On Monday, non-profit AI research company OpenAI published a blog post about OpenAI Five, a group of five neural networks designed to work as a team while playing the real-time computer strategy game called Dota 2. According to the post, OpenAI Five can now beat a team of five human amateur players at the game, albeit with specific restrictions placed on gameplay. In August, it will attempt to beat a team of professional Dota 2 players at The International (TI), an annual Dota 2 tournament hosted by the game’s developer, Valve Corporation.
In Dota 2, two teams of five players battle to destroy the other team’s “Ancient,” a structure at the center of their base. Each player controls a different character, known as a “hero.” These heroes have their own abilities, strengths, and weaknesses, and a team’s ability to cooperate is key to its success. The developers assigned each OpenAI Five algorithm a specific hero, placing restrictions on the characters to account for areas of the game they hadn’t integrated.
Practice makes perfect
OpenAI Five trained first as individual algorithms in one-vs-one matches and then as a team by playing against itself and past versions of itself. As a team, it collected 180 years worth of experience during each day of training, eventually picking up on strategies typically used by professional Dota 2 players. None of the algorithms could communicate with one another — cooperation was simply one of each algorithm’s incentives. This cooperation continued when a human player replaced one of the algorithms.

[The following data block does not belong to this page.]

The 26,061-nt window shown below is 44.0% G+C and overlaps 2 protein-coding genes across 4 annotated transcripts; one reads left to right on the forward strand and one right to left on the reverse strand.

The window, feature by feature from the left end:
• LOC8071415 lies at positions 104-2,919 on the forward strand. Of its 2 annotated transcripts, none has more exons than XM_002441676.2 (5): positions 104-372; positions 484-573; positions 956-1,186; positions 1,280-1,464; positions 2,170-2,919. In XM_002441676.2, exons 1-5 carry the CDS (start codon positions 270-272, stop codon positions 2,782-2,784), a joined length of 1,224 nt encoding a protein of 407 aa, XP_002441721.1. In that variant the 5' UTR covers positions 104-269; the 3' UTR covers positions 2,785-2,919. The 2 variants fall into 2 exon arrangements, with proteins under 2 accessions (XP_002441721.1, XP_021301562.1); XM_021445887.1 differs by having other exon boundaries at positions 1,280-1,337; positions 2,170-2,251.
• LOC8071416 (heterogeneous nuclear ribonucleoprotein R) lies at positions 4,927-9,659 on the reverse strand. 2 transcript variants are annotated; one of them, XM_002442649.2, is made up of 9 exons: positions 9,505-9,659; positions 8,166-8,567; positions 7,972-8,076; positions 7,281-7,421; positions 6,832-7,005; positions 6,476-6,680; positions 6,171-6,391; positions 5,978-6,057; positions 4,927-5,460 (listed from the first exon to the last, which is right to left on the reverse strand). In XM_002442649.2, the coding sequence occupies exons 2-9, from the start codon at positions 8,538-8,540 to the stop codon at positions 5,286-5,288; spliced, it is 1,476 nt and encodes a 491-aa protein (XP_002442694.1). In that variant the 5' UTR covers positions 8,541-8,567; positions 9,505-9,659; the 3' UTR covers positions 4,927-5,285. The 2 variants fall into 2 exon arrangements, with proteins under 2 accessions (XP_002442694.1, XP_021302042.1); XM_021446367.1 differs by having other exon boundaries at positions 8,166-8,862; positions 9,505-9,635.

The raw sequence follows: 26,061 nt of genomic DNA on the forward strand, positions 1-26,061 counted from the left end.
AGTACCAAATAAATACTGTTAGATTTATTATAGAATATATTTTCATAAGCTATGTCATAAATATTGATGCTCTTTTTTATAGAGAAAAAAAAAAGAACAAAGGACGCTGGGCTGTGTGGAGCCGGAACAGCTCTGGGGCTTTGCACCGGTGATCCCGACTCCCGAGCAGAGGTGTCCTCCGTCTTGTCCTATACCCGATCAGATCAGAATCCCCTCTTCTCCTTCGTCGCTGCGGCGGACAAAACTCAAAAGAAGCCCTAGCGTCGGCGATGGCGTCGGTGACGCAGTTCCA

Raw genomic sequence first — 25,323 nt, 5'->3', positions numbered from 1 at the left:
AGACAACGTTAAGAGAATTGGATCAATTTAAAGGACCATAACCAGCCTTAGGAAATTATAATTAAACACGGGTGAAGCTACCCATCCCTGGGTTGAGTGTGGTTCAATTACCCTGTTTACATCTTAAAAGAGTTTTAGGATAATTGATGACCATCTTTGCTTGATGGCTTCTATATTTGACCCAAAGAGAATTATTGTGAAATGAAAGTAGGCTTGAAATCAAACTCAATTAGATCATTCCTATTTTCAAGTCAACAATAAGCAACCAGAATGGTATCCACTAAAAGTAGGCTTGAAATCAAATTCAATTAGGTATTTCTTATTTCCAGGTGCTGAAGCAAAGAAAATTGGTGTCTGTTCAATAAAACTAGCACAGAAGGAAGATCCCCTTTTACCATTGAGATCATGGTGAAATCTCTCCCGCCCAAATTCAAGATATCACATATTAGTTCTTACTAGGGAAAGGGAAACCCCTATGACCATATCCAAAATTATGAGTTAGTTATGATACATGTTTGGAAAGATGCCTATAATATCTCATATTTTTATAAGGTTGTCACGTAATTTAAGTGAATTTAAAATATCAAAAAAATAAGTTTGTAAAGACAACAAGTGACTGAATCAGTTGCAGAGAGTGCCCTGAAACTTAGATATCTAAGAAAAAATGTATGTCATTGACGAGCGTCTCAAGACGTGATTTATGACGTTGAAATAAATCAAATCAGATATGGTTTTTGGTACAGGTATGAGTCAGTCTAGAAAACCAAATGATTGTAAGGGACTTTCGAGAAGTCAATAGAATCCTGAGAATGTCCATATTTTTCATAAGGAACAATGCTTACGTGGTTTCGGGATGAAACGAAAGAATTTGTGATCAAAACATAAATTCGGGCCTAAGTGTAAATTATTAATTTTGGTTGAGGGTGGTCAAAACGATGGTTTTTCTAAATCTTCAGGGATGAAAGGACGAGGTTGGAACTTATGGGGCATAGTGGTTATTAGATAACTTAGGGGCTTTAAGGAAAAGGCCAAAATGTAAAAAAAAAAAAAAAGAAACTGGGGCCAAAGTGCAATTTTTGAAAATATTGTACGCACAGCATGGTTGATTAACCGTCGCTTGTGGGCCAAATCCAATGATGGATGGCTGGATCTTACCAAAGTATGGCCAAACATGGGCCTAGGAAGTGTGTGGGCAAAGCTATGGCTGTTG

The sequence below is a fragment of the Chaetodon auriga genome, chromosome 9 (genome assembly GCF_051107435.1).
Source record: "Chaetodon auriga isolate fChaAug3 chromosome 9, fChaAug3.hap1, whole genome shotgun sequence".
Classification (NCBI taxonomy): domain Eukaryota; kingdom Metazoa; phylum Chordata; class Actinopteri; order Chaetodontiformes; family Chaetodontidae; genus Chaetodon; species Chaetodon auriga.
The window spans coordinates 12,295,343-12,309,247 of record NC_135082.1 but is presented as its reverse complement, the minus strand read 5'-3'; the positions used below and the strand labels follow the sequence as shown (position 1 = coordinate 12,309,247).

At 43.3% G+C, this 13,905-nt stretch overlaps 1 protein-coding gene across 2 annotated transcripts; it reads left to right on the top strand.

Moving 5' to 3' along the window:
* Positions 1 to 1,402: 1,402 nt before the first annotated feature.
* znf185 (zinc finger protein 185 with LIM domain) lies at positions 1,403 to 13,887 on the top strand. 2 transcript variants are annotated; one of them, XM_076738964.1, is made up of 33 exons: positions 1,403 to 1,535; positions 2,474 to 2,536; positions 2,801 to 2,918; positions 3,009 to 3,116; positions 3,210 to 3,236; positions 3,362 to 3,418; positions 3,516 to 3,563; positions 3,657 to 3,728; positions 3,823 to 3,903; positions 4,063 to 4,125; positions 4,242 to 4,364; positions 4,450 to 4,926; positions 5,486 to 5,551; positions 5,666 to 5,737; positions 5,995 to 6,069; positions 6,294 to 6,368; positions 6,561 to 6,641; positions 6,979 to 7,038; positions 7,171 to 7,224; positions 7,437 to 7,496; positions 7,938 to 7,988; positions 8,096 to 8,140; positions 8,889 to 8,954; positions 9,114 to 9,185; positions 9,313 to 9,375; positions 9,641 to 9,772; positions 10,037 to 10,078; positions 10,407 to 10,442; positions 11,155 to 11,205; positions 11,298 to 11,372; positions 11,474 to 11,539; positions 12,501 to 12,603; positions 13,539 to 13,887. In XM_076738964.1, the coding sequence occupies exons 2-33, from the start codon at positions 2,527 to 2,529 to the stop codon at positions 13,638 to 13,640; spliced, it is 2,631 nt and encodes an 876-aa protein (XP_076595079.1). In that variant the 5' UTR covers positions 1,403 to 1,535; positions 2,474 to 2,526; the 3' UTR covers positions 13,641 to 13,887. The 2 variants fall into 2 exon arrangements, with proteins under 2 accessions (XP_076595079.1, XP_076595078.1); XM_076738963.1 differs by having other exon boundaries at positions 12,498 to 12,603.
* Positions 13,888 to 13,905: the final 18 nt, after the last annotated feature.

The heroes we need
With OpenAI Five, we could be seeing a preview of the future of AI. In Dota 2, each algorithm has to choose between roughly 1,000 potential moves every one-eighth of a second — far more complex than a game like Go, in which an AI has to choose between 250 moves at a time. Algorithms usually don’t operate as teams, either, but this Dota 2 project shows they’re more than capable of cooperating with each other — and humans, too.